Since its opening, the library has been widely acclaimed by the public, staff and stakeholders. It is a civic landmark and a meeting place. It accommodates a range of supporting facilities, a cafe, crèche and public meeting and exhibition spaces. It is fully accessible, inclusive and close to public transport. It is environmentally responsible, accessible, inclusive and fun – a ‘living room for the city’.
Lee Taylor, architectural director at Ryder, explains the project: “The six storey building has a four storey entrance atrium. It is highly transparent, encouraging people to visit and enjoy. An observation deck gives visitors new views across the city.
“Clear way-finding uses vibrant colour coding for different areas. The entire glazed east elevation features artwork, inspired by interviews with over 1000 residents. New hard landscaping has transformed the previously drab public realm into attractive terraces.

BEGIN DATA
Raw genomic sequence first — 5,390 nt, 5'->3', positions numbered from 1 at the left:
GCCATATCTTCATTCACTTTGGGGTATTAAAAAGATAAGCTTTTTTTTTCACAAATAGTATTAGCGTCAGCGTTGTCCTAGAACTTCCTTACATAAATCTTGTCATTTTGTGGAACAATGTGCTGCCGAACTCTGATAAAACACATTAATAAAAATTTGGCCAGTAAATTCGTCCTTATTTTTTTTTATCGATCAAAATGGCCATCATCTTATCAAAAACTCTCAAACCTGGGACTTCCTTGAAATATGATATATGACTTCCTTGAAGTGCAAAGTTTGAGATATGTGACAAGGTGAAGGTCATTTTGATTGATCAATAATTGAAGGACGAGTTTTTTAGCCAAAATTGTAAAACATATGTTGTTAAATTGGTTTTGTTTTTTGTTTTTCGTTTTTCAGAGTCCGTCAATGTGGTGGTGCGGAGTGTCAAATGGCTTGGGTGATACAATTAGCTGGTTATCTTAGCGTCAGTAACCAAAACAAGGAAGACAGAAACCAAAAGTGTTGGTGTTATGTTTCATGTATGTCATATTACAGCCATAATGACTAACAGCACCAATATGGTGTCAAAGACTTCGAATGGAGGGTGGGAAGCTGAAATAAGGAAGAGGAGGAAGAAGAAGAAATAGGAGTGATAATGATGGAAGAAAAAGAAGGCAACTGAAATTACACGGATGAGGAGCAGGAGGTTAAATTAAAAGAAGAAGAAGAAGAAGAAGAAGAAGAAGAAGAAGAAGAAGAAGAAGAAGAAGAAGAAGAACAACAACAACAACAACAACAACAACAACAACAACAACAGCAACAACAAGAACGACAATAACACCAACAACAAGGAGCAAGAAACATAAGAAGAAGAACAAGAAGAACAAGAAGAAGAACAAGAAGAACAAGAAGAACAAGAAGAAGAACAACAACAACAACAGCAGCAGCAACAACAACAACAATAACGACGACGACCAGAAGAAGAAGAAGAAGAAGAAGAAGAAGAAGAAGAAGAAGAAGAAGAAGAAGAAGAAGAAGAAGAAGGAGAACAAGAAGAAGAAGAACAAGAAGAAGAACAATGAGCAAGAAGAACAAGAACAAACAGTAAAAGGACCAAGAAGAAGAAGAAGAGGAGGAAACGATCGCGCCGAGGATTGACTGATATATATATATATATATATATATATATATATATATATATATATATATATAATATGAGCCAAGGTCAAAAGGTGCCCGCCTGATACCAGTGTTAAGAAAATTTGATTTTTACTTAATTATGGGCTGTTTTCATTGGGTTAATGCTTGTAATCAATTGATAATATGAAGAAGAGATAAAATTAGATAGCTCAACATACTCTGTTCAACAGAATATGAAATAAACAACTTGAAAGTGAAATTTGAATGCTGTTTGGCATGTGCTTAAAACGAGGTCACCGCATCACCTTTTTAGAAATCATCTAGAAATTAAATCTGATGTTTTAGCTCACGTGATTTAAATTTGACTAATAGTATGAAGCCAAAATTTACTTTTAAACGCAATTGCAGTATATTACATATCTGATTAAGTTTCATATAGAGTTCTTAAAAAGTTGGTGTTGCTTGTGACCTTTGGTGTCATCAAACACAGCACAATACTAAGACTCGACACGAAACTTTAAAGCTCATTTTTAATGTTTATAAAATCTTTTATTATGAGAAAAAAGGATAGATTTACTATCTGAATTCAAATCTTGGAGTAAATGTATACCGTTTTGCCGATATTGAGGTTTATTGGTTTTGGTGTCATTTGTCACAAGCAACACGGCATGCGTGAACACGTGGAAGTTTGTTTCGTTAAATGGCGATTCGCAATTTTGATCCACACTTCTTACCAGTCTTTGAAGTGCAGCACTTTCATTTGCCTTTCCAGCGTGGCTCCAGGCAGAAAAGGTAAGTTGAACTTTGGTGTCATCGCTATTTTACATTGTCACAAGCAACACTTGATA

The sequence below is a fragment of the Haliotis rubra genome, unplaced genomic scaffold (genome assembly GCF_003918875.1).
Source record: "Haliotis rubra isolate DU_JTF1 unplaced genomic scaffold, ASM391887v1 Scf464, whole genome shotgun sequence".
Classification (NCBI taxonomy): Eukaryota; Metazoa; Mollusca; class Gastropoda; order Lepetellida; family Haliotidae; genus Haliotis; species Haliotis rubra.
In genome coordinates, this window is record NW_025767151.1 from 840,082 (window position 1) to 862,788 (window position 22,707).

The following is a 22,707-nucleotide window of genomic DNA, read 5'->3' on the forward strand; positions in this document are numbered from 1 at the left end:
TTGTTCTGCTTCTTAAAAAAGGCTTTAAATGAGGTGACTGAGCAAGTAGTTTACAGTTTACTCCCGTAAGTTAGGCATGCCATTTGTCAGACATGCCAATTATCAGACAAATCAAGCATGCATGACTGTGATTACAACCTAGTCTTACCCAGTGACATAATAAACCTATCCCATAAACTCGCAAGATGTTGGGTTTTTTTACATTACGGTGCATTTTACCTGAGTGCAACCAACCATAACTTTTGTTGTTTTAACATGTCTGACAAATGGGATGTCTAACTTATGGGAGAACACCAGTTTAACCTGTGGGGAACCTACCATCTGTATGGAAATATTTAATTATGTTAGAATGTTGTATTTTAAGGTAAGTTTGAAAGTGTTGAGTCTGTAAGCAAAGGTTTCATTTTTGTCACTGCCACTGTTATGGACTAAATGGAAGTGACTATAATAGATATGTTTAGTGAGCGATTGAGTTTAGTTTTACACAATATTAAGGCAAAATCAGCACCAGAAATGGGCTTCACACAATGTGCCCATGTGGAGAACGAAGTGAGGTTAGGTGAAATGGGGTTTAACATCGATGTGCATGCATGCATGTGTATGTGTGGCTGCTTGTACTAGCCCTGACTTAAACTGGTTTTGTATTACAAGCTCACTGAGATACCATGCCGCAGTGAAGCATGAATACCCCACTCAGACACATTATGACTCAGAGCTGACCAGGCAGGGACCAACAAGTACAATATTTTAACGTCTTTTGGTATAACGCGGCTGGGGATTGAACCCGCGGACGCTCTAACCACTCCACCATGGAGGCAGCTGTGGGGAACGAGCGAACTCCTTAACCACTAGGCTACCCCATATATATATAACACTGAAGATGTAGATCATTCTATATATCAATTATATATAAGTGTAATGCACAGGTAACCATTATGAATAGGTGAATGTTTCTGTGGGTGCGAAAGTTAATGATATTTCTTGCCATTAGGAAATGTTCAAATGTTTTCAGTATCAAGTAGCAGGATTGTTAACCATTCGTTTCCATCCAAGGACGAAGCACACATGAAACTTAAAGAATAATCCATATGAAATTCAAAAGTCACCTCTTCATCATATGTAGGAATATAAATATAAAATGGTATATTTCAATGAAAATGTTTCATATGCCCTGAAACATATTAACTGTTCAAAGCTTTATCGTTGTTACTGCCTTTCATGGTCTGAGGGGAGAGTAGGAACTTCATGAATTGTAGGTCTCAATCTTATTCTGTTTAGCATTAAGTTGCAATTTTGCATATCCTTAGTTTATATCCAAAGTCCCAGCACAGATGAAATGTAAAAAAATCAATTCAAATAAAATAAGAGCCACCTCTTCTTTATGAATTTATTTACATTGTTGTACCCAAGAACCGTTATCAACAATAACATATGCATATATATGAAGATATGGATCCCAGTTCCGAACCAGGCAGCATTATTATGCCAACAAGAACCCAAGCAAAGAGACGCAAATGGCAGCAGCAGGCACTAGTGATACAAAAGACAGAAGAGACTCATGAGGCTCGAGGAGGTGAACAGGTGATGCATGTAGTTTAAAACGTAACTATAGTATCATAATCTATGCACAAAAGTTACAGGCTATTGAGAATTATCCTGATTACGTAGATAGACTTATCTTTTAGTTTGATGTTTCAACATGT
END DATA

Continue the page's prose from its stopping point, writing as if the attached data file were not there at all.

“Construction materials represent the civic stature of the building, its immediate physical and cultural context and its contemporary nature.
“The design proposals, for both the exterior and the interior, including furniture and stock arrangement, were developed through extensive public, user and staff consultation.”
Tony Durcan, assistant director of Transformation, Newcastle City Council, adds: “We wanted the City Library to be a destination venue, a high quality, inspirational building that people would enjoy and respect. Its success suggests we achieved that.”
The features of the library over its six storeys include a cafe, fiction and world languages, children and young people, citizens’ advice, computer suite, meeting rooms, local studies and family history, the Bewick Hall and the Newcastle Collection and some Council services. Little wonder a queue of over 50 persons waited for the library to open the day I visited.